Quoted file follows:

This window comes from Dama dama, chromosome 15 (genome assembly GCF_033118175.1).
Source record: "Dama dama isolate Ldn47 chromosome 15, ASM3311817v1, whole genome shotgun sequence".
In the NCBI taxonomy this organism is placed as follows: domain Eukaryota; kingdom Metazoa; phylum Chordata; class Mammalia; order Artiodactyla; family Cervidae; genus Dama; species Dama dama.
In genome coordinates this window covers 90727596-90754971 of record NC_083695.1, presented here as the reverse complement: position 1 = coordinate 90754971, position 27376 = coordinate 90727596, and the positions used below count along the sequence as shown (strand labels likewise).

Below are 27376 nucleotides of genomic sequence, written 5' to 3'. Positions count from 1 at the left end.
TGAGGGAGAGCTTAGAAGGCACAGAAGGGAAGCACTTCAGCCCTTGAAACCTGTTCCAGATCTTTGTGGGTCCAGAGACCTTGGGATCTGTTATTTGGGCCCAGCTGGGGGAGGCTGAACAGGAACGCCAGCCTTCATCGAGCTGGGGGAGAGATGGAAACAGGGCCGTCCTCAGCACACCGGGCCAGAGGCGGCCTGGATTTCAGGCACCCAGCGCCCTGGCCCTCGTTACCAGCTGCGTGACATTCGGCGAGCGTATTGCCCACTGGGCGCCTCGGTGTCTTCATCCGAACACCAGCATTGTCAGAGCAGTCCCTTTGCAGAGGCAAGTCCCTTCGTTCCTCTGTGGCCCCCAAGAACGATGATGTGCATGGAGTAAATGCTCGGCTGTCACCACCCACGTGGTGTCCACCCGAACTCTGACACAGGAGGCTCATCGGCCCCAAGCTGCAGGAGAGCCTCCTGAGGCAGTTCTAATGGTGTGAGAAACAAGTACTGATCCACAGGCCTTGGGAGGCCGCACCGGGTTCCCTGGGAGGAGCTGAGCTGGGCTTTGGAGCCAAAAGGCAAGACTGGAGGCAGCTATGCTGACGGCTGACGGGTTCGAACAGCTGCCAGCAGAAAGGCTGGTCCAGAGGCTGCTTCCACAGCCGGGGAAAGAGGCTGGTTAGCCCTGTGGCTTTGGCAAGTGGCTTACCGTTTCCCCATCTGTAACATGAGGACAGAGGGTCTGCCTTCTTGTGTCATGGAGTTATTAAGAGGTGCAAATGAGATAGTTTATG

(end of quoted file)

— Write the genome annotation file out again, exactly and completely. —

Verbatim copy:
This window comes from Dama dama, chromosome 15 (genome assembly GCF_033118175.1).
Source record: "Dama dama isolate Ldn47 chromosome 15, ASM3311817v1, whole genome shotgun sequence".
In the NCBI taxonomy this organism is placed as follows: domain Eukaryota; kingdom Metazoa; phylum Chordata; class Mammalia; order Artiodactyla; family Cervidae; genus Dama; species Dama dama.
In genome coordinates this window covers 90727596-90754971 of record NC_083695.1, presented here as the reverse complement: position 1 = coordinate 90754971, position 27376 = coordinate 90727596, and the positions used below count along the sequence as shown (strand labels likewise).

Below are 27376 nucleotides of genomic sequence, written 5' to 3'. Positions count from 1 at the left end.
TGAGGGAGAGCTTAGAAGGCACAGAAGGGAAGCACTTCAGCCCTTGAAACCTGTTCCAGATCTTTGTGGGTCCAGAGACCTTGGGATCTGTTATTTGGGCCCAGCTGGGGGAGGCTGAACAGGAACGCCAGCCTTCATCGAGCTGGGGGAGAGATGGAAACAGGGCCGTCCTCAGCACACCGGGCCAGAGGCGGCCTGGATTTCAGGCACCCAGCGCCCTGGCCCTCGTTACCAGCTGCGTGACATTCGGCGAGCGTATTGCCCACTGGGCGCCTCGGTGTCTTCATCCGAACACCAGCATTGTCAGAGCAGTCCCTTTGCAGAGGCAAGTCCCTTCGTTCCTCTGTGGCCCCCAAGAACGATGATGTGCATGGAGTAAATGCTCGGCTGTCACCACCCACGTGGTGTCCACCCGAACTCTGACACAGGAGGCTCATCGGCCCCAAGCTGCAGGAGAGCCTCCTGAGGCAGTTCTAATGGTGTGAGAAACAAGTACTGATCCACAGGCCTTGGGAGGCCGCACCGGGTTCCCTGGGAGGAGCTGAGCTGGGCTTTGGAGCCAAAAGGCAAGACTGGAGGCAGCTATGCTGACGGCTGACGGGTTCGAACAGCTGCCAGCAGAAAGGCTGGTCCAGAGGCTGCTTCCACAGCCGGGGAAAGAGGCTGGTTAGCCCTGTGGCTTTGGCAAGTGGCTTACCGTTTCCCCATCTGTAACATGAGGACAGAGGGTCTGCCTTCTTGTGTCATGGAGTTATTAAGAGGTGCAAATGAGATAGTTTATG